happened onboard, but there are ways to equip the planes with constant satellite access, but it's very expensive. the question is do you have an international faa that requires all flights to have the satellite link-up. very expensive, if you do that, people like us who likel+v÷ sma governments, less intrusive governments. maybe you say, maybe you leave it up to the individual airlines. but in this case, i don't know, maybe you do require something. >> i think there's -- this is an opportunity for improved cooperation, and there's lots of existing ways to do that through either the u.n., and i'm not suggesting one world government, but there is civilian aircraft and corporate aircraft communication that could be >ñ improved. >> one thing greg said that's exactly right, we don't know. if we don't know, we couldn't have the segment, right? but there's one other thing, you said it wouldn't happen in america. twa flight 100 off long island. they still don't have the answers to all that.
>> they knew immediately, the ocean was on fire, it burned for five hours. >> for months, it was questions whether it was a missile. >> there's still questions about that, but they found the plane. >> okay. this plane is going to be found. you can't take something this big and make it disappear. they'll find it. >>alize rr a couple things they do have to go on. good threads, they have to check the iranians to see whether or not they had direct ties to terrorism. they have to fully explore that to see if they can rule it out. that's something that at least was of a suspicious nature. and the last was from a communications perspective. 9/11, we were used to hearing communication from the cockpit or from passengers themselves. they said at this point, the authorities have no idea the direction of the missing plane and the last words of the pilot said we have to hand you over to ho chi minh city, and he said all right. >> next, a teenager suing her parents to pay for her education, when she wasn't following their rules.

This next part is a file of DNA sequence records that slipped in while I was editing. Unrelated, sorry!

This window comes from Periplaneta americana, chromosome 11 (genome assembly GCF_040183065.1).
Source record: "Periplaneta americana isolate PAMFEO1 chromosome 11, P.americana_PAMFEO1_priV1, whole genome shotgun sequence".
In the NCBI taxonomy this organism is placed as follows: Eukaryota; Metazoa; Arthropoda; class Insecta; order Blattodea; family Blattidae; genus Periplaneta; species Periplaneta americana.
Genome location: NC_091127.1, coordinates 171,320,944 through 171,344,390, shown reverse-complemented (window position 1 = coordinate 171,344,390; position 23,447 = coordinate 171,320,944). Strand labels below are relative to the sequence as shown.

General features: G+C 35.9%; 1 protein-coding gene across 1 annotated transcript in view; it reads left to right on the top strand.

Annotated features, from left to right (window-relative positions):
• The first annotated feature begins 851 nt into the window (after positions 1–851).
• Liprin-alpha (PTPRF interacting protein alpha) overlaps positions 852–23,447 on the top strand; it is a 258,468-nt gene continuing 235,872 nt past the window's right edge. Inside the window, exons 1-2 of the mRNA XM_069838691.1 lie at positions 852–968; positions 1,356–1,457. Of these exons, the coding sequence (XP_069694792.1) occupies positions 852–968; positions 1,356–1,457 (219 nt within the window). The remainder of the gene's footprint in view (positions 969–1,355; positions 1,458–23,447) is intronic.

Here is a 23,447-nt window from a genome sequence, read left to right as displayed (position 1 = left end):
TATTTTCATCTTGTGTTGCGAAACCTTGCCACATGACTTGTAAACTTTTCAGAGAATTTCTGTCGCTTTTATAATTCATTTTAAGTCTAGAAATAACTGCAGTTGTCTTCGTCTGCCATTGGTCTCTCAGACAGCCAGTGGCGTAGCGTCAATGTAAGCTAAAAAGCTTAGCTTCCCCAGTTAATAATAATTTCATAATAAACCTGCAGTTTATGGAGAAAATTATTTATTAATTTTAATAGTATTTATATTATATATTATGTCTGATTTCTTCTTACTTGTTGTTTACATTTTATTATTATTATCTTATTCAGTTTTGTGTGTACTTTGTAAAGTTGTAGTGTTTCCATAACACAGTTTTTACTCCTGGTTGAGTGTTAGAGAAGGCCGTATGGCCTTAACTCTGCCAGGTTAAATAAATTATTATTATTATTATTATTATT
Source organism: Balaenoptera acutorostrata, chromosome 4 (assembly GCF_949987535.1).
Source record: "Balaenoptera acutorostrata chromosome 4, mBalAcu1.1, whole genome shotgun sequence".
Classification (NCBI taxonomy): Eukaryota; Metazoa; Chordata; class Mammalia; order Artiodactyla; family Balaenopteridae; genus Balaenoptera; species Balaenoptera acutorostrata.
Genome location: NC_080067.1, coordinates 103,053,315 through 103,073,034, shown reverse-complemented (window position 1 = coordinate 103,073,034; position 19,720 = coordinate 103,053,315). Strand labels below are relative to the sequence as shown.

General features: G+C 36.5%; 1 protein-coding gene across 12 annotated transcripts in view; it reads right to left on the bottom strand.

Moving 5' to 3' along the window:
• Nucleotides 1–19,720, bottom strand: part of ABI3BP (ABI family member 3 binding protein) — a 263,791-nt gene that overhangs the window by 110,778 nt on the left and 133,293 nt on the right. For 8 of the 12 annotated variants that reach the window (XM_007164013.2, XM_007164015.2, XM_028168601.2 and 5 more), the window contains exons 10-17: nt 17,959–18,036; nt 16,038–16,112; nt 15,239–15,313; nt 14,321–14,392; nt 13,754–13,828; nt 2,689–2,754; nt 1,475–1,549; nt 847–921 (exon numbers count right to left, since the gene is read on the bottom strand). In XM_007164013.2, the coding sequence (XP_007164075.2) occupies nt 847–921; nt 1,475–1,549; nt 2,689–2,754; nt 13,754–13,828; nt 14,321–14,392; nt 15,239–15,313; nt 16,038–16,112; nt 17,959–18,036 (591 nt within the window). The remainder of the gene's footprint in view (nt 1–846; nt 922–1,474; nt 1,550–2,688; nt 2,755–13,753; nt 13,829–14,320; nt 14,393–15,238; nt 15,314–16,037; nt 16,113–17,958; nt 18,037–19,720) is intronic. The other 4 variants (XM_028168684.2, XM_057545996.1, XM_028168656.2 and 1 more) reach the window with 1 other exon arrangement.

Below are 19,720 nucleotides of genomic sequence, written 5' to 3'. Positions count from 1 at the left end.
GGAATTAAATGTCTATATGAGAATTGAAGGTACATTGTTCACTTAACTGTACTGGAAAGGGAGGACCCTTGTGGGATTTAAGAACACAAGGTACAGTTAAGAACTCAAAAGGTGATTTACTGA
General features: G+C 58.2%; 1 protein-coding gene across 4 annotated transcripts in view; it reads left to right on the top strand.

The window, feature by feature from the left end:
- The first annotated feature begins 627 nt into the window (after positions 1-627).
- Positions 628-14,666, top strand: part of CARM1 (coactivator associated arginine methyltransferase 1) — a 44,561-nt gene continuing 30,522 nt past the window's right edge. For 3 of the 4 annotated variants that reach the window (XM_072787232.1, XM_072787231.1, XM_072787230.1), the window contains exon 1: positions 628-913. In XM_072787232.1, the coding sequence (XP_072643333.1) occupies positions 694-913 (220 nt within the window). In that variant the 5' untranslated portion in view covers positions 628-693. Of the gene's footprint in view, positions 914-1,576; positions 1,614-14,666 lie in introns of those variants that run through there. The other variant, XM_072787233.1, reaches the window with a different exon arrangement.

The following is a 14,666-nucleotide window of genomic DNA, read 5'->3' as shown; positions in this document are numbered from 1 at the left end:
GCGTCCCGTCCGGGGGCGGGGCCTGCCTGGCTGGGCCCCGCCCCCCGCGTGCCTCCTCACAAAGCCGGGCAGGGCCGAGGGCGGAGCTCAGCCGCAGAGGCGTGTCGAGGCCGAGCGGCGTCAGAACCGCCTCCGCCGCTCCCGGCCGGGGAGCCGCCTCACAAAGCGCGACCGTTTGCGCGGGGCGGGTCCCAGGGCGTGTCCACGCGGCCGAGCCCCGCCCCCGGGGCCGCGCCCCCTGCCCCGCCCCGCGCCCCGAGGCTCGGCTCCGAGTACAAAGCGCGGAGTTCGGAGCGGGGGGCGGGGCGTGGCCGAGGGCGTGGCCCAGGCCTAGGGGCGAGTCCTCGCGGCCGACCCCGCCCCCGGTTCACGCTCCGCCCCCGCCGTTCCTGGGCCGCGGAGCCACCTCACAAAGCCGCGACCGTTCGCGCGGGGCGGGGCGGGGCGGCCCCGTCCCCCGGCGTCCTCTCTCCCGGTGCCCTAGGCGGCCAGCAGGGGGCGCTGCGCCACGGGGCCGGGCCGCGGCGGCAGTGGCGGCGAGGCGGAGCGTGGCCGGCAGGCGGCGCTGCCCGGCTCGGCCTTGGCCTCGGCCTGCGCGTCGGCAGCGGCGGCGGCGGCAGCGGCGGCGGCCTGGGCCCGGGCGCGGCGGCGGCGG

welcome back, everybody. the fastest seven, three captivating stories, the exciting, and the inexprickable. remember the new jersey teen suing her parents for college and expensive. she has come home. reunited with mom and dad. here's the family attorney. >> on behalf of the canning family, rachel is back home. everyone should be happy today. this is a happy situation. this is a case that should have never been. there are some cases that don't deserve to see the inside of a courtroom. this was one of them. i'll repeat myself. at the end of the day, nothing good could come from this case. parent need to act like parents,
kids need to be kids, and they need to decide things as they happen. it's fluid. >> anything to do with her losing completely in the courtroom. >> now she's like, now what? she went back home. hopefully she's going to show respect for her parents. hopefully they can learn to talk better as a family, resolve their issues so it doesn't get to a point like this again, and maybe go to counseling so they can learn better to resolve conflith, and she's obviously had resentment issues towards them and maybe they can talk about the ways to parent together. i hope there's something very good that comes out of this, and parents are breathing a collective sigh of relief, we're not going to get sued by our kipdz and they're not going to live. >> she probably went to live with her boyfriend who was probably a dog and she couldn't stand the guy. why they let her back in, i would have changed the locks and built a tent and let her sleep out back. >> come on, softy. >> can't believe it. >> i don't believe it. you would take her back. >> you would open that door. >> if my daughter ran off and